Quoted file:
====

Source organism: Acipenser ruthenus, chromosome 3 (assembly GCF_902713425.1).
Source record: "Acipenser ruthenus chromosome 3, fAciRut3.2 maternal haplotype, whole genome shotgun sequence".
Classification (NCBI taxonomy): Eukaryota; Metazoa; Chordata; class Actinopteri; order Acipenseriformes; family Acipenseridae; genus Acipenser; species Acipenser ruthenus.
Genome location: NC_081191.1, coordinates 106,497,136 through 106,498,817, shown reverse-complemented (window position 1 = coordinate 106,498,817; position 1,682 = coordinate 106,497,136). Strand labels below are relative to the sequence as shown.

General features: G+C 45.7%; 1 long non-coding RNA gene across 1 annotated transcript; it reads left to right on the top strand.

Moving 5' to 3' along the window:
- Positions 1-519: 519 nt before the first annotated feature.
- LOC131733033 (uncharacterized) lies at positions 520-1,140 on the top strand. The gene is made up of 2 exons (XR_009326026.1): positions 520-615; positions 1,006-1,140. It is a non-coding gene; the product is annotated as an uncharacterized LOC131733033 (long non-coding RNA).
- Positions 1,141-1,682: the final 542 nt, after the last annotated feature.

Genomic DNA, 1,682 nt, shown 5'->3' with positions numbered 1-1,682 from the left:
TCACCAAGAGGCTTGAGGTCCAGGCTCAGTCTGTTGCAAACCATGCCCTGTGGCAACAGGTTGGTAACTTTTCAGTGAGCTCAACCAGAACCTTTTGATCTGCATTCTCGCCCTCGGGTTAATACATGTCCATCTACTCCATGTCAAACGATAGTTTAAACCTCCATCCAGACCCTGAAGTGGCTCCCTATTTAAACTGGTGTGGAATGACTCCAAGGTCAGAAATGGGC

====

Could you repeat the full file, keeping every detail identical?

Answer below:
Source organism: Acipenser ruthenus, chromosome 3 (assembly GCF_902713425.1).
Source record: "Acipenser ruthenus chromosome 3, fAciRut3.2 maternal haplotype, whole genome shotgun sequence".
Classification (NCBI taxonomy): Eukaryota; Metazoa; Chordata; class Actinopteri; order Acipenseriformes; family Acipenseridae; genus Acipenser; species Acipenser ruthenus.
Genome location: NC_081191.1, coordinates 106,497,136 through 106,498,817, shown reverse-complemented (window position 1 = coordinate 106,498,817; position 1,682 = coordinate 106,497,136). Strand labels below are relative to the sequence as shown.

General features: G+C 45.7%; 1 long non-coding RNA gene across 1 annotated transcript; it reads left to right on the top strand.

Moving 5' to 3' along the window:
- Positions 1-519: 519 nt before the first annotated feature.
- LOC131733033 (uncharacterized) lies at positions 520-1,140 on the top strand. The gene is made up of 2 exons (XR_009326026.1): positions 520-615; positions 1,006-1,140. It is a non-coding gene; the product is annotated as an uncharacterized LOC131733033 (long non-coding RNA).
- Positions 1,141-1,682: the final 542 nt, after the last annotated feature.

Genomic DNA, 1,682 nt, shown 5'->3' with positions numbered 1-1,682 from the left:
TCACCAAGAGGCTTGAGGTCCAGGCTCAGTCTGTTGCAAACCATGCCCTGTGGCAACAGGTTGGTAACTTTTCAGTGAGCTCAACCAGAACCTTTTGATCTGCATTCTCGCCCTCGGGTTAATACATGTCCATCTACTCCATGTCAAACGATAGTTTAAACCTCCATCCAGACCCTGAAGTGGCTCCCTATTTAAACTGGTGTGGAATGACTCCAAGGTCAGAAATGGGC